As we have seen (section 5), one who puts out a fire only transgresses rabbinically, according to most poskim. Only one who extinguishes a fire in order to produce charcoal is doing so le-tzorekh gufo. When one puts out a fire in order to prevent damage from occurring, he is not interested in the act of extinguishing, but in creating a situation in which the fire is gone. Accordingly, this is considered a melakha she-eina tzerikha le-gufah.
Therefore, even though the Sages insisted that one may not put out a fire in order to salvage property, they permitted extinguishing a fire that has the potential to cause mass injury. For example, if there is a burning ember in a public domain, where many people are liable to be harmed by it, one may remove it even though it is muktzeh. If it is impossible to move it, the Sages permitted extinguishing it in order to prevent harm to the public, even though there is no danger to human life. However, in Israel, one may not call the fire department, because their travel involves Torah prohibitions, and one may not violate Torah law in order to prevent possible harm that does not involve potential loss of life. In the Diaspora, where firefighters are non-Jews, one may call the fire department, as this only involves the violation of a rabbinic prohibition (SA 334:27; see below 27:16).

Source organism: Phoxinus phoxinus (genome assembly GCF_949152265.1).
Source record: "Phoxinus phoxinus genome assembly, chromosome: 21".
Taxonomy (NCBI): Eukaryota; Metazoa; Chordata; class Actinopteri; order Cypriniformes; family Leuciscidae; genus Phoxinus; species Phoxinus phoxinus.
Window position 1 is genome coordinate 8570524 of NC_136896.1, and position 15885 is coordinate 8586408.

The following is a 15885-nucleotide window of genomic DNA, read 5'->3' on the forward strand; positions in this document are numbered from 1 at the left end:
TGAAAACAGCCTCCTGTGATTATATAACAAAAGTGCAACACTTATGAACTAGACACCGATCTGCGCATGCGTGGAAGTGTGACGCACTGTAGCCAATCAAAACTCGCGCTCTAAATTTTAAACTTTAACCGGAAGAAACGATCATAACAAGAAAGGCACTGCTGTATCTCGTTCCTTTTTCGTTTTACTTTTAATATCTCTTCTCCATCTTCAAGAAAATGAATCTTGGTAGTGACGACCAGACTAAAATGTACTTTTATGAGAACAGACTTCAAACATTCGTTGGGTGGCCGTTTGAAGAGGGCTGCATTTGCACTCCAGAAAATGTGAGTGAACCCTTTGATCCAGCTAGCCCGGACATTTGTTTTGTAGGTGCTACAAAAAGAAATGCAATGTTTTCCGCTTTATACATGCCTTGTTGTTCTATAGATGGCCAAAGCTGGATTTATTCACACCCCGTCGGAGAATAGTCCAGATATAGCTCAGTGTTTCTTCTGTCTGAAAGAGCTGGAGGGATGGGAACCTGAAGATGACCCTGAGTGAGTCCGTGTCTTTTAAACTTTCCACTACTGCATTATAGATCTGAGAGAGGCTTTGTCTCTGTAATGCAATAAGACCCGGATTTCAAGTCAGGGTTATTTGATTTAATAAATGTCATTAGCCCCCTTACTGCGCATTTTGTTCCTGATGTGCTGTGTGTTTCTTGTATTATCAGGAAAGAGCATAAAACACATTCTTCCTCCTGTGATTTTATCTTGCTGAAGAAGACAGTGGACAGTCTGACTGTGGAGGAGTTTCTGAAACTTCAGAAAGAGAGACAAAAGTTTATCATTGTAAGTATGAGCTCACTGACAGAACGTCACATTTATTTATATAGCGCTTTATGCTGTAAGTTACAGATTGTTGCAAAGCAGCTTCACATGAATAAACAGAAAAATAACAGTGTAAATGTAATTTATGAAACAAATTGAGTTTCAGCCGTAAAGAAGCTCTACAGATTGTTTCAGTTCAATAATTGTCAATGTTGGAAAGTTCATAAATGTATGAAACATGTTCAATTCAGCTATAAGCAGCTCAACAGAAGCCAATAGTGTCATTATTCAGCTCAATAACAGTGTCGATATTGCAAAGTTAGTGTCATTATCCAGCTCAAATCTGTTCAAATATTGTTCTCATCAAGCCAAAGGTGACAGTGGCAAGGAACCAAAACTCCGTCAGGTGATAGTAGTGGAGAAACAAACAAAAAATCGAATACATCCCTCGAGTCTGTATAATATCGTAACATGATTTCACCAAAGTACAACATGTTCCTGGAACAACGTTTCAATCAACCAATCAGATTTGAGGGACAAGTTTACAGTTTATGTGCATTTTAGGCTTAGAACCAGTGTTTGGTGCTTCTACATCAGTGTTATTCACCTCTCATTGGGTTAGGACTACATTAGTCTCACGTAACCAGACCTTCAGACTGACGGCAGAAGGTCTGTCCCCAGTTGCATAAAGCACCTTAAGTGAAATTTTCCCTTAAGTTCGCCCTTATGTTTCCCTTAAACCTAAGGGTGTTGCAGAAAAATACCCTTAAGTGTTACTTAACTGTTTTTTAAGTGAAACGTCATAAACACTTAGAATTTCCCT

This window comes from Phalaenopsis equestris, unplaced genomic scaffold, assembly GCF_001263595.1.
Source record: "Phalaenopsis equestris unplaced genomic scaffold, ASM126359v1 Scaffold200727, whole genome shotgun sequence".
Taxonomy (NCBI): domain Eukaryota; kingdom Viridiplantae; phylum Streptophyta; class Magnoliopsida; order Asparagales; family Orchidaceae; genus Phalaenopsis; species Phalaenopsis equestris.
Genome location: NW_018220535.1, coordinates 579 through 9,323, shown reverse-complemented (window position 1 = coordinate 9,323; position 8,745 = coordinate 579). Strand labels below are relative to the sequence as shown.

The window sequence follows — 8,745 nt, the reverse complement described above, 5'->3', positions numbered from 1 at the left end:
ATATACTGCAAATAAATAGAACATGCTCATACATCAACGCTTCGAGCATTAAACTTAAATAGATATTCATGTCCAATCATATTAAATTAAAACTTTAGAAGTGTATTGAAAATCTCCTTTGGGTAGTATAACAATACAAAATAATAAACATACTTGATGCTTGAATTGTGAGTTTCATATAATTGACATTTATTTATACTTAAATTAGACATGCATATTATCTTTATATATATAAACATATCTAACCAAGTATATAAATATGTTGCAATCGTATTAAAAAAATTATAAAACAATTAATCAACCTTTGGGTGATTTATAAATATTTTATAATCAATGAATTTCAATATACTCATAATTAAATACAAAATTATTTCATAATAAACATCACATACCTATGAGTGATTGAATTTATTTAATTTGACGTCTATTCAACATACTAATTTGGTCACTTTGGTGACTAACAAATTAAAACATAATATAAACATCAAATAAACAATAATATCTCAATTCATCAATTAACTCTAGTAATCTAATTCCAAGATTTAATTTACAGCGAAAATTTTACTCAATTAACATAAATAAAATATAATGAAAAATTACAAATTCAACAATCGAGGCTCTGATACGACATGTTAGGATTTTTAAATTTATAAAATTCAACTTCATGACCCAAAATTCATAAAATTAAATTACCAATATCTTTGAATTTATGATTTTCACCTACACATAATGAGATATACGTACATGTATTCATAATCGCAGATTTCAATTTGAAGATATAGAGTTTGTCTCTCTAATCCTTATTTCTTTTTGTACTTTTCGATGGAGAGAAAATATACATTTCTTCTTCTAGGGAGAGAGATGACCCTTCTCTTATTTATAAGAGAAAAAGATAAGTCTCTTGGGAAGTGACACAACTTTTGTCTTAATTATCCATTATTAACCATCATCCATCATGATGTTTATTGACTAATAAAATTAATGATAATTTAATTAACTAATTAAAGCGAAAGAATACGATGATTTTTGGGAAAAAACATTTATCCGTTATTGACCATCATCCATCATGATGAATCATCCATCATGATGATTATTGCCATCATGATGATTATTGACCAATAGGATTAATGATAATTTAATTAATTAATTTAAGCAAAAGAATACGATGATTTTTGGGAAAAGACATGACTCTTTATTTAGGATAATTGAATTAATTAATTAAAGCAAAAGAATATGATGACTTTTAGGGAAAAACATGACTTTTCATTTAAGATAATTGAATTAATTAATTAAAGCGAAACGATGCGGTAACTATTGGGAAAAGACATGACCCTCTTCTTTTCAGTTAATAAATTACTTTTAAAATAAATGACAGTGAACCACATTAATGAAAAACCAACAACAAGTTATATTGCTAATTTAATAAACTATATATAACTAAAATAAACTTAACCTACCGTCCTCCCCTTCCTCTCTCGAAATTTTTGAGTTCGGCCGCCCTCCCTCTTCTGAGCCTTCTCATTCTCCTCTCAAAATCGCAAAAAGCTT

To summarize, we have discussed three situations in which one may put out a fire directly or indirectly:
1) In a situation of danger to human life, it is a mitzva to do everything possible to save lives.
2) In a situation where there is a danger of harm to the public, one may put out the fire (as the Sages did not apply rabbinic rules in such a case), but one still may not violate Torah prohibitions to do so.
3) In a situation where there is financial loss but no threat of physical harm to humans, one may not extinguish the fire. Nevertheless, one may do so via grama. One may also hint to a non-Jew to put out the fire.